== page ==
A number of these improvements were added with the introduction of finFETs in order to speed up the time it takes to bring complex designs to market.
“Three or four years ago, the semiconductor manufacturing side started doing finFET structures,” said Jerry Zhao, product management director in the Digital & Signoff Group at Cadence. “With the feature sizes from 16nm now to 7nm and 5nm becoming very small, coming with that very thin structure is the idea of coloring on the mask or the design layout. Depending on the color of the layout pattern, there will be a different resistance. When the resistance is different, the IR drop is different because voltage drop is directly related to the resistance. It is proportional to that, so it tends to have larger resistance, and this tends to lead to more IR drop. At the same time, the voltage supply to the chip also is dropping, bringing additional challenges.”
PCB voltage drop
Managing both static and dynamic voltage drop is critical at the PCB level, as well.
On the static voltage drop side, Dave Kohlmeier, product line director for high speed tools in the PCB Division at Mentor, said the key is to make sure the right voltage levels are being delivered to the ICs through the package, and through the board. The problem that’s occurring is there are no longer any solid plane layers on a package or on a board—even for multi-layer boards where there are 16 or 24 layers.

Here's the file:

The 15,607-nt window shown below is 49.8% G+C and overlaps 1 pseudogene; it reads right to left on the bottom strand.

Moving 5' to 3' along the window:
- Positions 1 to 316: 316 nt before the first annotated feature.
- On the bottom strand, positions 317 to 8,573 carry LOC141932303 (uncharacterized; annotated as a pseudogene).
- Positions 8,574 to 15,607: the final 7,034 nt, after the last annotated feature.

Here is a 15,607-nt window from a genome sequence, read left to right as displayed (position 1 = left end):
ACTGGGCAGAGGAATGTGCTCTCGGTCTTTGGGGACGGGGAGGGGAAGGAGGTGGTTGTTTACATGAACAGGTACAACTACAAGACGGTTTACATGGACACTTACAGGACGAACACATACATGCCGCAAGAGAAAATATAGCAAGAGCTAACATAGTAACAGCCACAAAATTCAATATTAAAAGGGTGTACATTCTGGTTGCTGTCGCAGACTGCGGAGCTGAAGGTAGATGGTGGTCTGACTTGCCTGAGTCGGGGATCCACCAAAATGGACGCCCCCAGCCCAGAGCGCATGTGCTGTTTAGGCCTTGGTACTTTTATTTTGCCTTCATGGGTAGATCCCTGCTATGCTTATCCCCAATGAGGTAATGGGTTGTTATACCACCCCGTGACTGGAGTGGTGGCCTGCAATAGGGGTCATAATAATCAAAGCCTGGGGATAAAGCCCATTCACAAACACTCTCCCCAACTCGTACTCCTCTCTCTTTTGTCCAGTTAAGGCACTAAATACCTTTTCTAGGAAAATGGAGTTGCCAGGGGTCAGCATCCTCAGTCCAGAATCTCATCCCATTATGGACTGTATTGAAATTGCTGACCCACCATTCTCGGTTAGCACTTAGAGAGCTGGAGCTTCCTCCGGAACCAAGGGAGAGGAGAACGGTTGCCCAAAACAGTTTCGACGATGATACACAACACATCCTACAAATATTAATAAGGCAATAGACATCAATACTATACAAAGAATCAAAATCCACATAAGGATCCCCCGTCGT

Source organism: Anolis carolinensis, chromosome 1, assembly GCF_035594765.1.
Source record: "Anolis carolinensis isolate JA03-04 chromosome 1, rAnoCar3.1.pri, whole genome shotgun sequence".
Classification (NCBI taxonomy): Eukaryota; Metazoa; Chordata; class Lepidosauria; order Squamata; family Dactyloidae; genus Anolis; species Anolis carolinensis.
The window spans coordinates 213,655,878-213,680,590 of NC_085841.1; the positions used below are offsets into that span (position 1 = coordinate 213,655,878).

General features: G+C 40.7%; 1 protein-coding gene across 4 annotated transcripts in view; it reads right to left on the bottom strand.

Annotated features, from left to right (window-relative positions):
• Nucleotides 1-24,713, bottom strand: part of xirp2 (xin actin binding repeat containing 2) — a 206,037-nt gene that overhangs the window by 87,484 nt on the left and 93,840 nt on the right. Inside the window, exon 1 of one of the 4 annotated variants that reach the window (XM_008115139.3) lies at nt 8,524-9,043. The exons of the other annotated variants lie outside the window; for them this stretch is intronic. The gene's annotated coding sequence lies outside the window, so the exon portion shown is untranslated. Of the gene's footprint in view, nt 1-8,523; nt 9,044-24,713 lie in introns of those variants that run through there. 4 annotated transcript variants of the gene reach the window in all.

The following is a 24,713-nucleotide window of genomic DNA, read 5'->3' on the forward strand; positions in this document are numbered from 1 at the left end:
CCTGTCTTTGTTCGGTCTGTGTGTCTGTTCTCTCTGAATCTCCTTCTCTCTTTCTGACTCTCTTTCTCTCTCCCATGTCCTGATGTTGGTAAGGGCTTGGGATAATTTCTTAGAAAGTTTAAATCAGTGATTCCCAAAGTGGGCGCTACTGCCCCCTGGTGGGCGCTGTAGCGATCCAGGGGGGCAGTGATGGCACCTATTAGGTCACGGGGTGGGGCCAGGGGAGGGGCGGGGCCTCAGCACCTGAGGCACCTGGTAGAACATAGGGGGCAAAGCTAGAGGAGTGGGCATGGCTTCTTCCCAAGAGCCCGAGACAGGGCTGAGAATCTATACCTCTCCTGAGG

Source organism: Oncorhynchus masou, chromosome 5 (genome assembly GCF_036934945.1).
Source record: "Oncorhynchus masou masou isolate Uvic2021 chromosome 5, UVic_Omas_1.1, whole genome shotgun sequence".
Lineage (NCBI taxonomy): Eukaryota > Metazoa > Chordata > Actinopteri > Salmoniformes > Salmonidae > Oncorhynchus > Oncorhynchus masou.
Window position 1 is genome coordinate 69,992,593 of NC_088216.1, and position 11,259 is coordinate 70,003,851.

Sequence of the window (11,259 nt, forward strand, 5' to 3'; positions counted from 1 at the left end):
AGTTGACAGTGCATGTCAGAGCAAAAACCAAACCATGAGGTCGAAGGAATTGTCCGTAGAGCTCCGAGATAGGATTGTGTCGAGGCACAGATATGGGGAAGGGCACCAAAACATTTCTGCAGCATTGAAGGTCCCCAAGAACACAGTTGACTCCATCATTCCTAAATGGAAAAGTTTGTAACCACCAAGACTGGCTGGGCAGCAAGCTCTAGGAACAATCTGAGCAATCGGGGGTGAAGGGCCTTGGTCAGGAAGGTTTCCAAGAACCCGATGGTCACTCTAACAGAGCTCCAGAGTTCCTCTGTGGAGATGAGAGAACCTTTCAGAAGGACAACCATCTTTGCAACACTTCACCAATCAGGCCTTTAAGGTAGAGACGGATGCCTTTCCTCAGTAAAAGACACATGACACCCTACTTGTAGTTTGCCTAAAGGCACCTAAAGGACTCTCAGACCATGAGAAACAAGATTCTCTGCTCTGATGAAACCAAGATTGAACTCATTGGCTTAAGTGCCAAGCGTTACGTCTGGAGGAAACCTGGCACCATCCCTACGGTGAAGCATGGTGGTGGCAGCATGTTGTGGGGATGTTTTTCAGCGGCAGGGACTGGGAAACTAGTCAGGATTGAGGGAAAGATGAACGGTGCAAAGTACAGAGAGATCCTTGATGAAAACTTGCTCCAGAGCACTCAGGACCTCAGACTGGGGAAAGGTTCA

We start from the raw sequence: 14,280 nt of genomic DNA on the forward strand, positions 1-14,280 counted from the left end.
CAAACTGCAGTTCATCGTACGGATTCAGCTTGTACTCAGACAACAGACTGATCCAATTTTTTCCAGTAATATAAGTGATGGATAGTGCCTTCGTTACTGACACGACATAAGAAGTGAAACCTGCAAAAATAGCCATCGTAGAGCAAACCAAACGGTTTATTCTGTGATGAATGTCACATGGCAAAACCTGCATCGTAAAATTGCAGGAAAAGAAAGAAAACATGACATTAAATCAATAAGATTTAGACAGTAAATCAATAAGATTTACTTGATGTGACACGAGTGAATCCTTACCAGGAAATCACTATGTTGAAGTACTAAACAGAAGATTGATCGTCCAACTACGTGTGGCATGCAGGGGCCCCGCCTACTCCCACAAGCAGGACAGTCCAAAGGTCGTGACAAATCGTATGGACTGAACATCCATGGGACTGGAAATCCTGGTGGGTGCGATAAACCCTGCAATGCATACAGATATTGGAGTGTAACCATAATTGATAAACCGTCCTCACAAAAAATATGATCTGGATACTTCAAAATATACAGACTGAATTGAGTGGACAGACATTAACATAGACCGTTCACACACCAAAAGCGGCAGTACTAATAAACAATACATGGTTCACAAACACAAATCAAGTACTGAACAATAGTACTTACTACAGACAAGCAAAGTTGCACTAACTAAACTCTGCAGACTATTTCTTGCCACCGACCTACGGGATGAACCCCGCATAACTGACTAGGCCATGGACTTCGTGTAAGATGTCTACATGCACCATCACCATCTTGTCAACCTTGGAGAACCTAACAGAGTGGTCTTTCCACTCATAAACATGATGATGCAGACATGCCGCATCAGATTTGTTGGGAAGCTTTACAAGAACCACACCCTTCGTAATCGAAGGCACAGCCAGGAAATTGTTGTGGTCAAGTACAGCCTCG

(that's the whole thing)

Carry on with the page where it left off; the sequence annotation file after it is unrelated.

This can be traced back to how the PCB is manufactured. “It’s fiberglass with layers of copper attached, and the copper gets etched away,” Kohlmeier said. “A solid plane layer is one where there is an entire layer of the PCB dedicated to supplying power to all of the ICs. Thirty years ago, when everything used to be 5V, that was relatively straightforward. You just had to make sure everything was attached correctly to that plane. Now there are so many different voltages that every system needs, in addition to the [large] pin count on the major chips. There are fewer devices that are bigger on every PCB so those pins — maybe 2,000 — those are all holes that they have to drill through the plane layer. So if you have voltage pins on that chip that are inside of that mesh, you have to make sure you can get the current through those. It has become a multi-path problem, and it has to be meshed and solved in a different way than before.”